Mysterious Machinery

On every farm, machinery is necessary for so many reasons. However, as more of an animal oriented person, to me, machinery has always been a challenge—and a mystery.

During my life on the land, I became adept at driving any vehicle, large or small, maintaining equipment and generally grasping enough basics required to run a successful property. In all the years of vehicles and equipment, the two standouts that provided both character and loving memories were my little Ford tractor and the Isuzu truck that we used to transport competition horses around the country.

The tractor was easy to drive, easy to attach and detach accessories from and—mostly–very reliable. Used for many jobs, the most common purposes were to rake hay and mow pasture. I had a Behrend mulching mower that attached to the back of the tractor— a noisy but incredible invention, allowing me to regularly slash paddocks for weed control and to spread the native grass seeds. This encouraged the hardy, nutritious feed for sheep and stabilised the ground. However, the mower blades were sharp and efficient, and as we chuffed around the paddocks, it not only chomped up the clumps of horse manure and tidied up the grasses, but also rapidly destroyed anything that blew into its path, including my well-worn and much loved Akubra hat, caught by an unexpected gust of wind.

The truck was a much loved 1980 Isuzu with a permanently fixed horse crate on the back. My daughters and I travelled many kilometres with up to five horses on board, attending shows, Pony Club and all manner of horse competitions. The engine took a while to warm up, and during the essential warm up routine, the glow plugs had to be lit for a full minute before attempting to pull the start button. Then, once it burst into life, the exhaust blew clouds of grey smoke for a couple of minutes. This meant that the horses (and people) needed to stand back until the old girl was warm and happy to move, then we loaded up and travelled without attracting attention. On one occasion, we had parked well away from others at a two day competition. We camped in the back of it and, on the final day of competition, I started her up in preparation for the homeward journey. The smoke billowed and we had a frantic visitor come running down the hill, thinking we were on fire. Sadly, we knew the truck would need an engine rebuild before too long, however we ploughed on with the help of our wonderful diesel mechanic for another two years after that.

On another occasion, we were driving home from the Goondiwindi Show, a distance that took a little over two hours. As we left the Showgrounds, the girls suggested we stop at the Omanama shop for an ice-cream. Lovely idea! As we drew near the turn off, I put my foot on the clutch and went to change down. To my horror, the clutch dropped straight to the floor without resistance. I had no clutch! Ice-creams forgotten, I informed the girls we wouldn’t be stopping until we got home—or at least close enough to be able to ride the horses the remainder of the journey if we had to stop. My memory dredged up a driving lesson given by an ex-boyfriend many years before—one who’s hobby was car rallying. He had taught me how to listen to my revs and change gears without using the clutch. At the time, I had no idea that this lesson was to become such a life saver thirty years later.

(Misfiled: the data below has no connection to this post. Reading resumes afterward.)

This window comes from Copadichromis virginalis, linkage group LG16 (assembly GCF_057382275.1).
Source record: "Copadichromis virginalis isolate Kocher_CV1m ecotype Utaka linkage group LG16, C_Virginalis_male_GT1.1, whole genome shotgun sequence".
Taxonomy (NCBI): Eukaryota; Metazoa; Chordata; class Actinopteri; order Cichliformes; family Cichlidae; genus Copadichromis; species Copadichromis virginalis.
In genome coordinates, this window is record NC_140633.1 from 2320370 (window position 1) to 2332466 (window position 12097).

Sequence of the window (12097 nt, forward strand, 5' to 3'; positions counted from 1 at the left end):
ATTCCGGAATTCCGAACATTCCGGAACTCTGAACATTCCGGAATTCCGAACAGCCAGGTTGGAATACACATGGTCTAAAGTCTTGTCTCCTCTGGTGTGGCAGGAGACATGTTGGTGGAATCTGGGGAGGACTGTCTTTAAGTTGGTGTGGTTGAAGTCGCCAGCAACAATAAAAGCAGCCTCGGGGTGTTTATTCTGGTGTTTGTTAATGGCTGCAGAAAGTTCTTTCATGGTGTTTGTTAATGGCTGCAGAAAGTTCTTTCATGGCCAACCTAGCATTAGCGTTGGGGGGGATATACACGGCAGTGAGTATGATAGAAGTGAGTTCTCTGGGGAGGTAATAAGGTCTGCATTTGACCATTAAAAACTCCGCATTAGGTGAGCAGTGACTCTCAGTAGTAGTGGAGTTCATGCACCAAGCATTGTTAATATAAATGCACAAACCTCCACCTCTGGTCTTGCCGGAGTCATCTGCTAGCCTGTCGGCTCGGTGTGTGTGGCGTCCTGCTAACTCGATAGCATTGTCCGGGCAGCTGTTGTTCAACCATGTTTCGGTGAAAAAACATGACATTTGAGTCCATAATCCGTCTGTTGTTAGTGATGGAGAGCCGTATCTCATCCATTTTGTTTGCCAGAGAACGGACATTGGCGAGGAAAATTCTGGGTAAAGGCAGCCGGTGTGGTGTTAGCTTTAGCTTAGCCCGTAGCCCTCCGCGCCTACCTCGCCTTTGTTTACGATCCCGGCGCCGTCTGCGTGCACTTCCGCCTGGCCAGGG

With about fifty kilometres of hills to negotiate in the middle of the flatter areas, the three of us sat in complete silence, listening attentively to the revs while I changed between third, fourth and fifth gears as we traversed the hills. We flew down as fast as the old girl would go in order to have enough oomph to get up the other side without needing second gear. Managing in this way, we made it back into Warwick with only three major turns to home. The first two were in third gear, necessitating a pathetic chug, chug away from the corner but the last was a sharp T-intersection which I knew I would not be able to negotiate in any gear above second. With no synchromesh in the two lowest gears, we slowed as much as possible, and with the help of my daughter sitting in the middle, we wrestled and graunched the gear stick until it dropped into second. We breathed a sigh of relief, puttered home, turned into our driveway and did a stalling stop! A journey never to be forgotten.

On another occasion, my sister from New Zealand was staying with us on holiday. After an early morning start in mid-winter, the girls headed off in the car, leaving my sister and I to follow in the truck with the horses and two dogs—who loved to come with us. I went through the usual starting procedure and backed the truck out of the shed. We loaded the horses, then hoisted the dogs into the cab. My sister climbed in and pushed the dogs into the middle seat (they much preferred to sit by the window). I hopped into the drivers seat and we set off. Half-way along the New England Highway, my sister shouted, her horrified voice several notches higher than usual. She could see the road passing underneath us and must have been concerned that the truck was falling apart. I reassured her that it was normal—just the lack of seals in some areas and the worn matting on the floor. I passed her the cushion I kept behind my back and she stuffed it against the door beneath her feet, blocking the vision—and the icy draught. Then we proceeded onwards for a successful weekend.

As the girls grew up and left home, our horse numbers reduced and we were able to return to using the horse-float—so the dear old truck was sold. We have no idea where she is now but hope her owner has as much fun in her as we did.

1 Comment

  1. Debi says:

    What a nice story and interesting life. How lucky you all are to have these wonderful stories to tell.

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